More like this story
- CGCC holds job fair Saturday
- ‘The Secrets of Master Brewers’ book and beer discussion Thursday
- Yesteryears: Odell’s ‘long-looked-for and much wished-for waterworks system’ under construction in 1927
- ‘Reads’ kicks off
- Seed Share
- Columbia Gorge Cat Rescue offers thanks
- Abby Walker wins ‘Good Citizens’ scholarship from DAR
- YoHOHs volunteers spread joy to hospice patients
- HRVHS grad Luke MacMillan sings in Bard College song series
- Sense Of Honor: ‘They were people who stuck out their necks to help Japanese-Americans’
Parkdale third graders sing "12 Disaster Days of Christmas"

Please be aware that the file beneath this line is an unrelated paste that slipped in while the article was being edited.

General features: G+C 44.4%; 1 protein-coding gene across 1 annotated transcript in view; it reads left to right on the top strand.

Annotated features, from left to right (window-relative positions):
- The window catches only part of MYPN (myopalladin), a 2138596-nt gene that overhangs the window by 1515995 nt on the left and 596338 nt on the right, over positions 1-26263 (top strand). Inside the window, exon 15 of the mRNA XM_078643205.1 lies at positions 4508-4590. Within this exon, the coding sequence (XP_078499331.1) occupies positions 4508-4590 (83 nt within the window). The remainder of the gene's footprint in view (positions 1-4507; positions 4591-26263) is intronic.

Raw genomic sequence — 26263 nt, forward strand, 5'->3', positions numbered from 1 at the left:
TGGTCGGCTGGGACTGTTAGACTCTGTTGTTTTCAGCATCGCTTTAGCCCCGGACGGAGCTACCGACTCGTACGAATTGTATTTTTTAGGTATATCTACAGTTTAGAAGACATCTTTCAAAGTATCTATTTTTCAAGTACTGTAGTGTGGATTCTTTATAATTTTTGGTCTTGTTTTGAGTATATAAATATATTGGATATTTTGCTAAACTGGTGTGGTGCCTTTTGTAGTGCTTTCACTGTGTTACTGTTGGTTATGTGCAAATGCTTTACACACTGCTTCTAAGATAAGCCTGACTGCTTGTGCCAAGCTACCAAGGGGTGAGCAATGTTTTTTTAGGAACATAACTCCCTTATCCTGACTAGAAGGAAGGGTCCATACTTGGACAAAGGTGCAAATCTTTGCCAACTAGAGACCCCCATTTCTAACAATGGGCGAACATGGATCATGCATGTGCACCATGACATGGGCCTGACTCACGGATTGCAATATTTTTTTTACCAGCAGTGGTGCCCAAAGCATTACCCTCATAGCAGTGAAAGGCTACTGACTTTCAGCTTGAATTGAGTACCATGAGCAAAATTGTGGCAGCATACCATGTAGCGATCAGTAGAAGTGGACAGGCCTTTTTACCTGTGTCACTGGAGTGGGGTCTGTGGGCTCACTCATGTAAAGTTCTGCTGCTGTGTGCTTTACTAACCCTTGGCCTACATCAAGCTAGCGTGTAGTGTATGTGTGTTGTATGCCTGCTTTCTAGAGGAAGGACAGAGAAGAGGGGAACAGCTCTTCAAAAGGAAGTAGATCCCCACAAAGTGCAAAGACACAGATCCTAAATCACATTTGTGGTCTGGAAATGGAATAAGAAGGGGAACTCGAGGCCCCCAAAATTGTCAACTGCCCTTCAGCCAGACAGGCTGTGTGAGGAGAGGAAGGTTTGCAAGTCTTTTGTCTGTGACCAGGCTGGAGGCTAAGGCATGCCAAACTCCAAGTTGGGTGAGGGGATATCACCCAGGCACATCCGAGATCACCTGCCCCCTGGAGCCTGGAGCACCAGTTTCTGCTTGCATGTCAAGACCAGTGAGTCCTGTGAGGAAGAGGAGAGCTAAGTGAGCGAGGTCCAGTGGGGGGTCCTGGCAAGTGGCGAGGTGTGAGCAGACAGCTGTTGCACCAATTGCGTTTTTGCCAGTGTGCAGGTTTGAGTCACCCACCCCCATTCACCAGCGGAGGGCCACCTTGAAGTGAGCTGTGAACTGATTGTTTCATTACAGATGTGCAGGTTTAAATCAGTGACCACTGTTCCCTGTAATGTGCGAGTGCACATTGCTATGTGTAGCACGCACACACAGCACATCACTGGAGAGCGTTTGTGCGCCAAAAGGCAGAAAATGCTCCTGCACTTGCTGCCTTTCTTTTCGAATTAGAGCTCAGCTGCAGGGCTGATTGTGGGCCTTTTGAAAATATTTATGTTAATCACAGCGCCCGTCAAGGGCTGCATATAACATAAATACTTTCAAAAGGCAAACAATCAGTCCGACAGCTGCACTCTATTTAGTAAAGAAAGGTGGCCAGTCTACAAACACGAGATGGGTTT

Welcome to your sing-able Christmas gift list. What follows is an emergency rendition of “12 Days of Christmas” – for outfitting your home or car in case of snow storm, earthquake, flood or other emergency. Read it as a simple list, or sing it to the tune of “12 Days” – you know, as in “ … and a partridge in a pear tree…” Not to make light of it, but the song is a familiar framework for a set of gift ideas that you could consider gathering together, even if the recipient already owns items such as a bunch of coats, tire chains and flashlights. Stores throughout the Gorge are stocked up on all these items. Buying all 12 days might be prohibitive, but here are three ideas for checking any of the dozen off your list (notations follow, 1-12.) The gift items needed to stay warm, dry and safe are also coded to suggest items in your abode (A) in your car (C) or both (B). 12 Gallons of Water (A) 11 Family meals (B) 10 Cans of propane (A) 9 Hygiene bags (B) 8 Packs of batteries (A) 7 Spare coats (B) 6 Bright red flares (C) 5 Cozy blankets (B) 4 Tire chains (C) 3 Flashlights (B) 2 cell phone chargers (B) 1 And a crush-proof first aid kit (B) Price ranges? Here’s a few quotes for days Three, Two, Four and Nine: n A family gift of flashlights (three will run $15-30, Hood River Supply, Tum-A-Lum) n Cell phone chargers (two will run $30-60) n Tire chains (basic set, $30, Les Schwab, returnable if unused for the winter) n Family meals ($100 or so should cover the basics for three or four reasonably well-fed days) n The home kit should be kept in a handy place near an exit, and remember that water needs to be replenished every few months. If you have a solid first aid kit already, switch out the gift idea with “and-a-sto-o-u-t- tub-for it-all …” Otherwise, it’s a case of assembling your home or car kits and making sure all members of the family know what the resources are and how to use them (ie flares and propane). Emergency situations are at worst life-threatening, at best deeply uncomfortable if you and your family are left without power for an extended period, or traveling and find yourself in a situation where you need to wait out a storm, lengthy traffic delay, or other crisis. Notes on the 12 gift ideas: 12 – Gallons of water: that’s one per person in a four-member family to last for three days, the recommended minimum to be prepared for utility outages. 11 – Easy-open packaged goods, energy bars, dried food and nuts are good things to include for nutrition. Think of what your family of four needs for three days to stay fortified and hydrated (see number 12). Can-opener also recommended 10 – If you have a propane camping stove, keep extra fuel handy. 9 – Hygiene bags: put packaged moistened towelettes, toilet paper, and plastic ties in large garbage bags (for personal sanitation) Resource list courtesy of Hood River County Emergency Management, Barbara Ayers, manager/ 541-386-1213. The county also reminds residents to Get a Kit, Make A Plan to connect your family if separated, and Stay Informed. See www.co.hood-river.or.us to opt-in for citizen alerts. Enlarge